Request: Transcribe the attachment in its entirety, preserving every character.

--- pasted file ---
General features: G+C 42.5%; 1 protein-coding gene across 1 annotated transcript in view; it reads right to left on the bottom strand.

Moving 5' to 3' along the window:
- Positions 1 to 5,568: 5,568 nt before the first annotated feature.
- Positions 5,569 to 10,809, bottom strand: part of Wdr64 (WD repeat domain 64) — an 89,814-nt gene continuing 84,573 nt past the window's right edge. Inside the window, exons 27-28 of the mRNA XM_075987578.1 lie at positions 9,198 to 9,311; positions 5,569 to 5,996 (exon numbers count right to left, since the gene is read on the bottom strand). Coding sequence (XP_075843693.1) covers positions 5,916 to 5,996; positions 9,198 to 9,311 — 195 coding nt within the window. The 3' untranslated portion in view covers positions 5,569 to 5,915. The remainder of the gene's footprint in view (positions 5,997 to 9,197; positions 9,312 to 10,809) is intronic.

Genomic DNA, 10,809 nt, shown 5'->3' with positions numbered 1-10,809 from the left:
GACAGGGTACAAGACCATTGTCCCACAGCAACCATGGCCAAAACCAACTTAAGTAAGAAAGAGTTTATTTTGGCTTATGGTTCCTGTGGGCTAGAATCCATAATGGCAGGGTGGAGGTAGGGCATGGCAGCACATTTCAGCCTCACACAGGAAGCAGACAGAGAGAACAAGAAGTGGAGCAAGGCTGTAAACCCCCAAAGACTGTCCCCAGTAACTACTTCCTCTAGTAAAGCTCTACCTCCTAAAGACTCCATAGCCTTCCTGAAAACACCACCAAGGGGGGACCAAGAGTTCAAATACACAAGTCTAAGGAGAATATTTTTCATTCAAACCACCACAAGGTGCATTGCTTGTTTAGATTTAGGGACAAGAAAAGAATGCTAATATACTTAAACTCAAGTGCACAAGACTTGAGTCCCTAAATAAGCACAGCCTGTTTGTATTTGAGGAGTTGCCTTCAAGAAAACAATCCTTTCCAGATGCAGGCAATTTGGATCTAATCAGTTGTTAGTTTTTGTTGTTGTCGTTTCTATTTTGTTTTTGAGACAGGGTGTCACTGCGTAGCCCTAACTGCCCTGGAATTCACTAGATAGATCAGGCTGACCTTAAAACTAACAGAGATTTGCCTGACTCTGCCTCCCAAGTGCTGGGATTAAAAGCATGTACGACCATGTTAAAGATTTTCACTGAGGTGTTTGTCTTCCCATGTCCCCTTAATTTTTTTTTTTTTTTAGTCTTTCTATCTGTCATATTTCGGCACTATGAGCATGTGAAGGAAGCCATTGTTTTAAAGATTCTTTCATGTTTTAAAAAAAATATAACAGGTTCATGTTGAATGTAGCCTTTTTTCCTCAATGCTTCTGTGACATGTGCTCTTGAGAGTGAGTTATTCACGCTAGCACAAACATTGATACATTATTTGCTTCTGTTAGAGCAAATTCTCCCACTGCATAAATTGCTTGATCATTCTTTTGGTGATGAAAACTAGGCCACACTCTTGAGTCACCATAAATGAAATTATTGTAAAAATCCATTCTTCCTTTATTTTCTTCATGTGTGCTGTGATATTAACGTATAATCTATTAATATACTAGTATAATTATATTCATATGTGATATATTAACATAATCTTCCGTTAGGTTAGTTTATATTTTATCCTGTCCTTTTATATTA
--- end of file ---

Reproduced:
General features: G+C 42.5%; 1 protein-coding gene across 1 annotated transcript in view; it reads right to left on the bottom strand.

Moving 5' to 3' along the window:
- Positions 1 to 5,568: 5,568 nt before the first annotated feature.
- Positions 5,569 to 10,809, bottom strand: part of Wdr64 (WD repeat domain 64) — an 89,814-nt gene continuing 84,573 nt past the window's right edge. Inside the window, exons 27-28 of the mRNA XM_075987578.1 lie at positions 9,198 to 9,311; positions 5,569 to 5,996 (exon numbers count right to left, since the gene is read on the bottom strand). Coding sequence (XP_075843693.1) covers positions 5,916 to 5,996; positions 9,198 to 9,311 — 195 coding nt within the window. The 3' untranslated portion in view covers positions 5,569 to 5,915. The remainder of the gene's footprint in view (positions 5,997 to 9,197; positions 9,312 to 10,809) is intronic.

Genomic DNA, 10,809 nt, shown 5'->3' with positions numbered 1-10,809 from the left:
GACAGGGTACAAGACCATTGTCCCACAGCAACCATGGCCAAAACCAACTTAAGTAAGAAAGAGTTTATTTTGGCTTATGGTTCCTGTGGGCTAGAATCCATAATGGCAGGGTGGAGGTAGGGCATGGCAGCACATTTCAGCCTCACACAGGAAGCAGACAGAGAGAACAAGAAGTGGAGCAAGGCTGTAAACCCCCAAAGACTGTCCCCAGTAACTACTTCCTCTAGTAAAGCTCTACCTCCTAAAGACTCCATAGCCTTCCTGAAAACACCACCAAGGGGGGACCAAGAGTTCAAATACACAAGTCTAAGGAGAATATTTTTCATTCAAACCACCACAAGGTGCATTGCTTGTTTAGATTTAGGGACAAGAAAAGAATGCTAATATACTTAAACTCAAGTGCACAAGACTTGAGTCCCTAAATAAGCACAGCCTGTTTGTATTTGAGGAGTTGCCTTCAAGAAAACAATCCTTTCCAGATGCAGGCAATTTGGATCTAATCAGTTGTTAGTTTTTGTTGTTGTCGTTTCTATTTTGTTTTTGAGACAGGGTGTCACTGCGTAGCCCTAACTGCCCTGGAATTCACTAGATAGATCAGGCTGACCTTAAAACTAACAGAGATTTGCCTGACTCTGCCTCCCAAGTGCTGGGATTAAAAGCATGTACGACCATGTTAAAGATTTTCACTGAGGTGTTTGTCTTCCCATGTCCCCTTAATTTTTTTTTTTTTTTAGTCTTTCTATCTGTCATATTTCGGCACTATGAGCATGTGAAGGAAGCCATTGTTTTAAAGATTCTTTCATGTTTTAAAAAAAATATAACAGGTTCATGTTGAATGTAGCCTTTTTTCCTCAATGCTTCTGTGACATGTGCTCTTGAGAGTGAGTTATTCACGCTAGCACAAACATTGATACATTATTTGCTTCTGTTAGAGCAAATTCTCCCACTGCATAAATTGCTTGATCATTCTTTTGGTGATGAAAACTAGGCCACACTCTTGAGTCACCATAAATGAAATTATTGTAAAAATCCATTCTTCCTTTATTTTCTTCATGTGTGCTGTGATATTAACGTATAATCTATTAATATACTAGTATAATTATATTCATATGTGATATATTAACATAATCTTCCGTTAGGTTAGTTTATATTTTATCCTGTCCTTTTATATTA